I com­plete­ly agree that hate is a hor­ri­bly ubiq­ui­tous moti­va­tion for acts of human evil through­out human soci­eties and his­to­ry. But to my knowl­edge, no one has ever actu­al­ly died sim­ply from being hat­ed: what has hap­pened is that uncount­able mil­lions have died as a result of human actions, actions that were indis­putably moti­vat­ed by hate.

I have giv­en a great deal of thought to those “uncount­able mil­lions” and to the spe­cif­ic, con­crete human actions that robbed them of their lives. Tor­ture, geno­cide, war crimes — the study of these has been ‘my thing’ for a long time now. I have read many, many, many accounts of such human actions, sto­ries I know I can nev­er share with those I love: they are too hor­ri­ble. But it is the sort of thing I have felt that I need­ed to exam­ine, and in so doing, while what­ev­er inno­cence about the world I might have imag­ined worth keep­ing is gone, I believe I have learned many impor­tant things about human­i­ty. Cen­tral among these things I have learned: humans do very bad things to oth­er humans. Also of inter­est: we don’t have to; we can do very won­der­ful things, too.

Again, my pri­ma­ry con­cern is the (mis)conception of hate as a dead­ly force. Hate is a moti­vat­ing emo­tion; a feel­ing that can, and does, instill a strong impulse toward action of wide­ly vary­ing degree. But the emo­tion does not — can­not — car­ry out those actions; that is some­thing only the human per­son can do, as an agent, an act-or, one who does. To draw a straight line from moti­va­tion to deed, gloss­ing over human will and agency, is ulti­mate­ly to dis­count the respon­si­bil­i­ty of human per­sons for their actions.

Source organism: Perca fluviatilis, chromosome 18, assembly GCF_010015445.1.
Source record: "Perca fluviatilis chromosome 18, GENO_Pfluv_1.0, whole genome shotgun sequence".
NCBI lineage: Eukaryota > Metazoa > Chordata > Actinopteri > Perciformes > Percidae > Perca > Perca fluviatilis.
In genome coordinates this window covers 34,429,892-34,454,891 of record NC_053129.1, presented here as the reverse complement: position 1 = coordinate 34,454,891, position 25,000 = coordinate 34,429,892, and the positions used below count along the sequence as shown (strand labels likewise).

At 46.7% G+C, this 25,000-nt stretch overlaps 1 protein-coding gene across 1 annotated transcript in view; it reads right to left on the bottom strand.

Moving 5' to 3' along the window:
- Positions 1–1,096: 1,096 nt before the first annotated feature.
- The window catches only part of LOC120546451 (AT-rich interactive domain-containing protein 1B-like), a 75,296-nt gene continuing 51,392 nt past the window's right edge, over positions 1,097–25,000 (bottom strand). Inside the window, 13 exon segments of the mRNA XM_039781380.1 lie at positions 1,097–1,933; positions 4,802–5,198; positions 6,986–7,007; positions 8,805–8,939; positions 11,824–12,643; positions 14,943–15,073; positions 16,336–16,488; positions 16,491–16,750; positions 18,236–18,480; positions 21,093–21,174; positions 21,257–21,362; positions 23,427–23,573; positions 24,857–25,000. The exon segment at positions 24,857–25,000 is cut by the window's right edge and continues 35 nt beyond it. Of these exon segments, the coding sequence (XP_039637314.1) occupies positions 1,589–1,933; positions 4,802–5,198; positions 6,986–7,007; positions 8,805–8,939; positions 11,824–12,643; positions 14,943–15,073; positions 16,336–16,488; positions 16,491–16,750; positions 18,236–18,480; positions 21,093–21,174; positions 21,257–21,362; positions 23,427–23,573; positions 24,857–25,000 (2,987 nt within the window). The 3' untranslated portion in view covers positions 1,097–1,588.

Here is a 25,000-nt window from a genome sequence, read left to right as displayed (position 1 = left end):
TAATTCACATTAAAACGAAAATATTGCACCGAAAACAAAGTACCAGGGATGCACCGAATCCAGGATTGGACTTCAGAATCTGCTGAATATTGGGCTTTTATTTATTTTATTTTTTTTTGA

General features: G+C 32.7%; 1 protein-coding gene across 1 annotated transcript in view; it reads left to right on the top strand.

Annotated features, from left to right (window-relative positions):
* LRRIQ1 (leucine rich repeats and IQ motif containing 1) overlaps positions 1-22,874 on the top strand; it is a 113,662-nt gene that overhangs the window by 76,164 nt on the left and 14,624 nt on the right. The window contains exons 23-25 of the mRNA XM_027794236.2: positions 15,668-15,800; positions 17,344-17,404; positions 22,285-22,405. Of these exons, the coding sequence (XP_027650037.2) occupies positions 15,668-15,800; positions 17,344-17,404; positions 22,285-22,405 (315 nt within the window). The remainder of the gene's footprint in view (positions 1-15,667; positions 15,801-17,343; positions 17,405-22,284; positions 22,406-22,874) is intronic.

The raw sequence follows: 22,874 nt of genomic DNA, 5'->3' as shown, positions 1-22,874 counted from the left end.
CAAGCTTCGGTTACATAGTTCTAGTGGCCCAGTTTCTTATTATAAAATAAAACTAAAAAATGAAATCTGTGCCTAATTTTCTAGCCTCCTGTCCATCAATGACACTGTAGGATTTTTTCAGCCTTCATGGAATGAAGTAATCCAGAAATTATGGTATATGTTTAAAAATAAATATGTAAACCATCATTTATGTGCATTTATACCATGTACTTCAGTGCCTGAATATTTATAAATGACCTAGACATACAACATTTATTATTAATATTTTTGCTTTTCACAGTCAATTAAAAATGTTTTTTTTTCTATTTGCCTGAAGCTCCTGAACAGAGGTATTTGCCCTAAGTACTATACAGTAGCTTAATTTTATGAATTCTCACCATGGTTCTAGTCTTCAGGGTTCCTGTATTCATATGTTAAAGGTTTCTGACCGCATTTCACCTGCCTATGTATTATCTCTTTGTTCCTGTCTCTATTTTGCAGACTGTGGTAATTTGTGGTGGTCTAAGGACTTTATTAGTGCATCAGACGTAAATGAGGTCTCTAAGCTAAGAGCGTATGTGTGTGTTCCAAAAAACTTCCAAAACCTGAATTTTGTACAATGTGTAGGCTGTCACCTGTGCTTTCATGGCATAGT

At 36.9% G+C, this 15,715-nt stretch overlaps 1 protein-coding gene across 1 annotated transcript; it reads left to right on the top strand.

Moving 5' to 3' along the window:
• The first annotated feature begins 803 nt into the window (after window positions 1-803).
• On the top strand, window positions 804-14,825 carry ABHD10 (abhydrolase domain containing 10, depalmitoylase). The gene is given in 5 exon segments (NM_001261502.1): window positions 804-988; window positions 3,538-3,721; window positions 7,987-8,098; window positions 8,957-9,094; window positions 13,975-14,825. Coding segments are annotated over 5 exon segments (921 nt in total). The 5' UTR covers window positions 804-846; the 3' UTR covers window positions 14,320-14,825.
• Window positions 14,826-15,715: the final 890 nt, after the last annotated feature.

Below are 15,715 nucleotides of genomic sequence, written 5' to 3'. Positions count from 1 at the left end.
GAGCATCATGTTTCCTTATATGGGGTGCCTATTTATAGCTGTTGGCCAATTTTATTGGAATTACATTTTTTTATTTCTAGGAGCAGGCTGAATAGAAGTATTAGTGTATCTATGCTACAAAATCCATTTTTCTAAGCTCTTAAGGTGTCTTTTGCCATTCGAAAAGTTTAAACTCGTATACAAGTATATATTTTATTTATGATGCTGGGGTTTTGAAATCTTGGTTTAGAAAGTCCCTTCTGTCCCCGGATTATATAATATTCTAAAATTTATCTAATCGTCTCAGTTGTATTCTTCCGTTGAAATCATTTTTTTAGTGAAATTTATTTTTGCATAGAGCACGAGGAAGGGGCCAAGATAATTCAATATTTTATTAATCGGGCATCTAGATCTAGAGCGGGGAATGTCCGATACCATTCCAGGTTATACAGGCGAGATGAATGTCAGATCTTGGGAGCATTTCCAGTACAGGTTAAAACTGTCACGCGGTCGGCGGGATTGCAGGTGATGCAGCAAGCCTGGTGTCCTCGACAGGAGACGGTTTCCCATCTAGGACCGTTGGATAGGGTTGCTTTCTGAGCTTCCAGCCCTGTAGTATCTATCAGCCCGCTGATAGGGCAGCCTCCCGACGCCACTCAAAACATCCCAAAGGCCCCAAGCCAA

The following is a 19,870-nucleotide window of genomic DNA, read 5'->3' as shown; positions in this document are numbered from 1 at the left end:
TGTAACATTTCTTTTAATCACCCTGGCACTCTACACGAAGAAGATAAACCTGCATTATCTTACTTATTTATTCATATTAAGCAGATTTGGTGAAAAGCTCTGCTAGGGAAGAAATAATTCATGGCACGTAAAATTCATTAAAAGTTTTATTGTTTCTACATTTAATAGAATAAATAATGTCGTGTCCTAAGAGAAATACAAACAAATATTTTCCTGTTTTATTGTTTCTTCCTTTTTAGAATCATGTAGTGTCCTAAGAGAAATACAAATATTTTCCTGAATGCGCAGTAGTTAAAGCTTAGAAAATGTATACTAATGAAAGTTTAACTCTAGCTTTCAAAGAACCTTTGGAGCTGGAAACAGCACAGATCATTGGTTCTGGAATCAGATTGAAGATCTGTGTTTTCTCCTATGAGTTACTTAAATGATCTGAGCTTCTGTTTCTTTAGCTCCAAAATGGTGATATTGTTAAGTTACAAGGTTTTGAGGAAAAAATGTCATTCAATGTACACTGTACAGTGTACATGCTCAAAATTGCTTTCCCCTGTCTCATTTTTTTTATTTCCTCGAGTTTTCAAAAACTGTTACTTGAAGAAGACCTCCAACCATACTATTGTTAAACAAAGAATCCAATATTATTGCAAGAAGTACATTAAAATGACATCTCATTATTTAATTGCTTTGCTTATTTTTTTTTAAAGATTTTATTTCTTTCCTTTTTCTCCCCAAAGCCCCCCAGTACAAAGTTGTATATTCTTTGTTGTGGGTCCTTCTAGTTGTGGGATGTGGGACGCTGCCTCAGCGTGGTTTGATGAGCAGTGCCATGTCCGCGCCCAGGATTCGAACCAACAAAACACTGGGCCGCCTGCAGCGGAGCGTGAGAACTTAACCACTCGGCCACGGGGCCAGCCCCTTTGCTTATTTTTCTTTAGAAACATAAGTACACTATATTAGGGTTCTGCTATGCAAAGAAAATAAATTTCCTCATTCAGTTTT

And this dogged delin­eation I am mak­ing is not lim­it­ed, as has been sug­gest­ed, to overt, vio­lent acts. I was offered as counter-exam­ple sit­u­a­tions where “hate caus­es oppres­sion, and a lack of resources, which leads to many peo­ple being killed through a lack of food, a lack of safe­ty, etc.” But is this not quite clear­ly a case of “peo­ple killing peo­ple” as well? One doesn’t need to put a knife through the heart of anoth­er to active­ly kill them. The enact­ment of poli­cies that lim­it access to need­ed resources is an action as well. In the Chris­t­ian tra­di­tion we have the notion of the sin of omis­sion; even the deci­sion not to enact poli­cies that aid those in need is an act. Choose and ignore are just as much verbs as are shoot and stab. There are many ways to act to the detri­ment of oth­ers; any and every one of them can find moti­va­tion in hate. In every such pos­si­ble case, how­ev­er, it is always human per­sons who are the actors. Killing is a action: it is done by humans with their actions, not by the hate those humans may feel with­in their hearts.